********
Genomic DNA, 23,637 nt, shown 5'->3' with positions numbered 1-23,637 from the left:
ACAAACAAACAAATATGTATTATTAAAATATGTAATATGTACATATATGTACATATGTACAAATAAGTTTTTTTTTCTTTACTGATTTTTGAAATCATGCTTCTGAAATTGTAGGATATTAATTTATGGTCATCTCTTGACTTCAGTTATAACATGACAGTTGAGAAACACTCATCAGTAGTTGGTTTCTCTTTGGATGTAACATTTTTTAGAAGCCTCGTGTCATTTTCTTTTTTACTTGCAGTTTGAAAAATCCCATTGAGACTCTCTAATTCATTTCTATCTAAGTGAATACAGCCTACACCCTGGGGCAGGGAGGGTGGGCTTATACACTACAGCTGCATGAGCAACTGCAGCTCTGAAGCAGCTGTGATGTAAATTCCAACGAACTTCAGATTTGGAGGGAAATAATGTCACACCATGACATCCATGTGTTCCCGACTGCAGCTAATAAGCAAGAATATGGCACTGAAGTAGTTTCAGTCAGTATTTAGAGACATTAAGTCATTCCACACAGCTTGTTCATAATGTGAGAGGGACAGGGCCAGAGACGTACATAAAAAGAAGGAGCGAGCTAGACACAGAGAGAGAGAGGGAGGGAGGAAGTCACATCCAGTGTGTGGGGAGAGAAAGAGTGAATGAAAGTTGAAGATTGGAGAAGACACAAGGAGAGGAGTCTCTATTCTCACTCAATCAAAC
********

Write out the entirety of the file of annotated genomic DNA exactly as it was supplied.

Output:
Genomic DNA, 23,637 nt, shown 5'->3' with positions numbered 1-23,637 from the left:
ACAAACAAACAAATATGTATTATTAAAATATGTAATATGTACATATATGTACATATGTACAAATAAGTTTTTTTTTCTTTACTGATTTTTGAAATCATGCTTCTGAAATTGTAGGATATTAATTTATGGTCATCTCTTGACTTCAGTTATAACATGACAGTTGAGAAACACTCATCAGTAGTTGGTTTCTCTTTGGATGTAACATTTTTTAGAAGCCTCGTGTCATTTTCTTTTTTACTTGCAGTTTGAAAAATCCCATTGAGACTCTCTAATTCATTTCTATCTAAGTGAATACAGCCTACACCCTGGGGCAGGGAGGGTGGGCTTATACACTACAGCTGCATGAGCAACTGCAGCTCTGAAGCAGCTGTGATGTAAATTCCAACGAACTTCAGATTTGGAGGGAAATAATGTCACACCATGACATCCATGTGTTCCCGACTGCAGCTAATAAGCAAGAATATGGCACTGAAGTAGTTTCAGTCAGTATTTAGAGACATTAAGTCATTCCACACAGCTTGTTCATAATGTGAGAGGGACAGGGCCAGAGACGTACATAAAAAGAAGGAGCGAGCTAGACACAGAGAGAGAGAGGGAGGGAGGAAGTCACATCCAGTGTGTGGGGAGAGAAAGAGTGAATGAAAGTTGAAGATTGGAGAAGACACAAGGAGAGGAGTCTCTATTCTCACTCAATCAAAC